We don’t know who will be elected next year. We don’t even know if there will be an election, because how can people engage with the debate under the current circumstances?
Why, then, would the Prime Minister spend political energy on this when there is so much more going on, and, let’s be honest about this, it is he who is having to make the really big decisions at present, not Nicola Sturgeon, who can be as cautious as she pleases knowing she doesn’t have to pay for it all.
If and when the time comes, we all need to remember that we have had two referendums in the last six years, neither of which has addressed the issue at hand, and both of which have made things worse. We cannot therefore have another referendum here on the same basis, irrespective of the outcome, and expect a result that is any more definitive.
If there is a next time, we need to know in advance what Indy really looks like, we need the Leave/Remain option which has been shown to be fairer than Yes/No, and if the 55:45 result in 2014 was not definitive, then the winning threshold must, by the SNP’s own argument, be more than that.
And we cannot have a fair election if the one side who wants Indy at all costs is organising the vote.
You mention the prospect of violence in your Editorial, the first time I have seen this in a mainstream newspaper. What would cause that? The constant ratcheting up of divisive nationalist rhetoric in the midst of a global pandemic? It’s time we all engaged our brains if we are genuinely interested in a better tomorrow.
I refer to the letter from Gill Turner in today’s Scotsman (14 October). Ms Turner attempts to justify Margaret Ferrier’s behaviour in travelling to Scotland from Westminster after her diagnosis with Covid-19 on the basis that MPs with Covid symptoms were told to go home immediately. She further states that Ms Ferrier does not have a London home, the implication being that she had no alternative but to return to Scotland. Does this not beg the question of where Ms Ferrier resides whenever she is attending Parliament in London?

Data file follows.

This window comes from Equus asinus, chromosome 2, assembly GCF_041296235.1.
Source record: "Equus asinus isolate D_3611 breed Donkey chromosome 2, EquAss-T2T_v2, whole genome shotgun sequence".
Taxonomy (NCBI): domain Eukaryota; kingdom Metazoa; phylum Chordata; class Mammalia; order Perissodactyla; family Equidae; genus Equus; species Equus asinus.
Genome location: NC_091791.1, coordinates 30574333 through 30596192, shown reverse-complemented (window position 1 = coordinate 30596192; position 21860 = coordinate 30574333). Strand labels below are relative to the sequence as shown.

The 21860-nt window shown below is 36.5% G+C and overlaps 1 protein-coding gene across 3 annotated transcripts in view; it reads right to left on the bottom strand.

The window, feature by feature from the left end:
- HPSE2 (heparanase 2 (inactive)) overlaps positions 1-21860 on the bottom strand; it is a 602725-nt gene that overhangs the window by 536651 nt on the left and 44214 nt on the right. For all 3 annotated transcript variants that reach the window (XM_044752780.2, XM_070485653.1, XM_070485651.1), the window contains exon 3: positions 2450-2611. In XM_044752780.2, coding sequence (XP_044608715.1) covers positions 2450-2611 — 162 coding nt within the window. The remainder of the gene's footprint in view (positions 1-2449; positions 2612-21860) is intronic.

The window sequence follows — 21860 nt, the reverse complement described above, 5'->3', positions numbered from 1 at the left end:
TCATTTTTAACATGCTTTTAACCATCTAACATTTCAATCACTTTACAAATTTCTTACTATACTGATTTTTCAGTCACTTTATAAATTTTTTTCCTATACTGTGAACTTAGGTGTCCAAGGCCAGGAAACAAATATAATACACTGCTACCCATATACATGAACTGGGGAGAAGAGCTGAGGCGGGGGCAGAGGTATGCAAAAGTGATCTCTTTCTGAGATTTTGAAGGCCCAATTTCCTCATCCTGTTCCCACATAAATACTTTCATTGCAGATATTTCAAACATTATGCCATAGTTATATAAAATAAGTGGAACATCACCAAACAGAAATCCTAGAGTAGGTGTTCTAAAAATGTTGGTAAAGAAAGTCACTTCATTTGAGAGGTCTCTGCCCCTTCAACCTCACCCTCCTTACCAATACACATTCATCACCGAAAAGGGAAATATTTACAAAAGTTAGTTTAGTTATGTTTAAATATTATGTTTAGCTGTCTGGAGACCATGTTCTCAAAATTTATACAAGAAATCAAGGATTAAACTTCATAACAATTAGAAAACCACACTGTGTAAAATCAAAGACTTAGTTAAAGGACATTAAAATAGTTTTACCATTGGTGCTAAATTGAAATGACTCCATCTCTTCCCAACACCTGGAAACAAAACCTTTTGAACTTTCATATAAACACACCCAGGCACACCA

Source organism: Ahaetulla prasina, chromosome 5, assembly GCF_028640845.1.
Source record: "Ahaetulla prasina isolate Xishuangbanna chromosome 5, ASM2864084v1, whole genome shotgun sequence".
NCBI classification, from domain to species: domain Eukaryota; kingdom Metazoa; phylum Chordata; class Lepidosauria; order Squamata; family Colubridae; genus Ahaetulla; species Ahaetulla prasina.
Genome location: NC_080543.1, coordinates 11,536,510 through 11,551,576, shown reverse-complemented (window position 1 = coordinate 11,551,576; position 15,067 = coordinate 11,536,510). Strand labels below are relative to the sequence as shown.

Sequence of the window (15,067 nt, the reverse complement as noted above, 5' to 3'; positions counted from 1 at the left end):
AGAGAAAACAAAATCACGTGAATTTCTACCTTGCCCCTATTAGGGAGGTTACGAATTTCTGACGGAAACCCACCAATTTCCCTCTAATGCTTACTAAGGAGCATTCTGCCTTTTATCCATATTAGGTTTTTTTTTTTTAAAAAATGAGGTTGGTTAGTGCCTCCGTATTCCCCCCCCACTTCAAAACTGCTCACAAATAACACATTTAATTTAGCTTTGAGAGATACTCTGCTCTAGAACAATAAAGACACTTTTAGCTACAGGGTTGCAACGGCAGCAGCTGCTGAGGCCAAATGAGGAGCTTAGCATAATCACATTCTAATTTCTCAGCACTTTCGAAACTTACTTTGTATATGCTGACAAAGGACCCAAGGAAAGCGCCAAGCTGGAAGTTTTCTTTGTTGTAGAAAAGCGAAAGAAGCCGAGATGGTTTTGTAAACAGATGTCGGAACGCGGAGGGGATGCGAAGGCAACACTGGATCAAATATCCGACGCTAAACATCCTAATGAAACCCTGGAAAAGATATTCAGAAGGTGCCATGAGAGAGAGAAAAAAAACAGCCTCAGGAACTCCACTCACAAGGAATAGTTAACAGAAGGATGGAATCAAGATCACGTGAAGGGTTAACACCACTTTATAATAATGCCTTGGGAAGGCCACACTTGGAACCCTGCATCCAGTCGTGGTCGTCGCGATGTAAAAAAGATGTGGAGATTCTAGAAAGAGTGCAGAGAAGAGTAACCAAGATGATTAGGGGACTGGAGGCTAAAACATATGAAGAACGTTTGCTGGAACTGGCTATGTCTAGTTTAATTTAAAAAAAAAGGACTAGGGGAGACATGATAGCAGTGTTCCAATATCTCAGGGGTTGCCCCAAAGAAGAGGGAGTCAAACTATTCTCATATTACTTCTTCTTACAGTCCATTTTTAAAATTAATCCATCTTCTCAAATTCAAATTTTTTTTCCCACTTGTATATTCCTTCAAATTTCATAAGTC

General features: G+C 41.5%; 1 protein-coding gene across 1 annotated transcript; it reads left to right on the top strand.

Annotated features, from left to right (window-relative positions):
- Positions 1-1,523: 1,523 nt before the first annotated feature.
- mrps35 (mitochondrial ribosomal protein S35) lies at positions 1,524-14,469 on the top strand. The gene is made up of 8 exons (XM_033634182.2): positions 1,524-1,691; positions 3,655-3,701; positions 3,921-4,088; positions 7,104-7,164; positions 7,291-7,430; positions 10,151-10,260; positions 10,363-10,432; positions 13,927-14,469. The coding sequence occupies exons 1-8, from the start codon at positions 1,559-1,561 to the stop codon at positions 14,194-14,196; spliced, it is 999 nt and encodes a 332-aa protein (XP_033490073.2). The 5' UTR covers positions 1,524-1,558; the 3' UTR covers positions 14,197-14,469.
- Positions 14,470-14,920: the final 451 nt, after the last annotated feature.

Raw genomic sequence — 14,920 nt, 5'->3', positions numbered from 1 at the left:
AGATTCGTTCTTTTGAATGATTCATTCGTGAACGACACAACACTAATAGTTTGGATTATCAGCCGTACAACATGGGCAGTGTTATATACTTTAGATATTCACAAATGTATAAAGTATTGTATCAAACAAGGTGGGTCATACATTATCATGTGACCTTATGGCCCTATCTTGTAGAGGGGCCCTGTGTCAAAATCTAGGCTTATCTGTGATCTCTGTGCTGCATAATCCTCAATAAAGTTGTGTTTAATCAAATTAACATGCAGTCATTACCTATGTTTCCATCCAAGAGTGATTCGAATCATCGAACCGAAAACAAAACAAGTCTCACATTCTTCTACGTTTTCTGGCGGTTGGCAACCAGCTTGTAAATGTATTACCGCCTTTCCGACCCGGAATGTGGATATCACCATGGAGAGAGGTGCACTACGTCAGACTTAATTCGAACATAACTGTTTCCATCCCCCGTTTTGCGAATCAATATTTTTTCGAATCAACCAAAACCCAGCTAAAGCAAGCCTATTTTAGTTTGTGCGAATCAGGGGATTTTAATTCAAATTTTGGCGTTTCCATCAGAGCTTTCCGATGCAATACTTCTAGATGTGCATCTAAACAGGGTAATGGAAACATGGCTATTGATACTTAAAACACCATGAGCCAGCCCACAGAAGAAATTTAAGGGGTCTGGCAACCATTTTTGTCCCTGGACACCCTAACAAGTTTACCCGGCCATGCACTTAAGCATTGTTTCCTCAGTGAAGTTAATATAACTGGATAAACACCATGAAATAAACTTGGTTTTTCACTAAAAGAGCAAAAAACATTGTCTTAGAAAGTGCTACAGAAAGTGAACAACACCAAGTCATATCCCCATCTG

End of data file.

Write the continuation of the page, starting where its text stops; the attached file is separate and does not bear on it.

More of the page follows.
Further, Ms Turner ignores the fact that the journey from London to Glasgow was actually the second transgression by Ms Ferrier, as she travelled from Glasgow to London after experiencing symptoms of Covid and having had a test. She accordingly should have immediately gone into self-isolation.
If she had complied with the regulations at this point there would have been no need for her to get on public transport to return to Glasgow, thereby putting others’ lives and health at risk for a second time .
I note Ms Turner’s statement that none of the people calling for Ms Ferrier’s head were at all outraged by Dominic Cummings’ conduct. I find it hard to believe that Nicola Sturgeon, who has called for Ms Ferrier’s resignation, was not outraged, given that she insisted that Chief Medical Officer of Scotland, Catherine Calderwood, resign when she broke the rules. In any event, is it not the height of hypocrisy for Ms Ferrier to remain in post when she herself was one of the voices calling for Dominic Cummings’ resignation?
Gilmerton Road, Edinburgh
Outrage there was
There were more than 10,000 retweets of a tweet calling for both Margaret Ferrier and Dominic Cummings to resign. Meanwhile, Ms Ferrier herself called for the Prime Minister's adviser to go in May for a lesser offence – he did not travel by public transport. Unfortunately, it appears too much to hope that she would follow her own advice.
Could I ask Gill Turner-– indeed, all contributors – in future to provide proof of their outlandish claims?
Craigend Park, Edinburgh
Who’s a jackal?
Gill Turner refers to letters from Dr RW Wild and Michael Baird as “joining the pack” of “jackals continuing to circle around [Margaret Ferrier]” whilst still acknowledging the “grave error of judgment” committed by that lady, and goes on to assert that “none of the people calling for Ms Ferrier’s head were at all outraged by the conduct of Dominic Cummings”. Really? I am by no means alone in deploring Dominic Cummings’ behaviour, but what he did pales into insignificance by comparison with Margaret Ferrier’s behaviour, but now she presents herself as a victim, not a miscreant.
Gill Turner’s past correspondence suggests she is a firm supporter of Nicola Sturgeon. However, Ms Sturgeon has strongly advised Ms Ferrier to resign, which Ms Ferrier flatly refuses to do. It must follow that, in Ms Turner’s view, the First Minister must be a member of the “pack of jackals circling around” Ms Ferrier.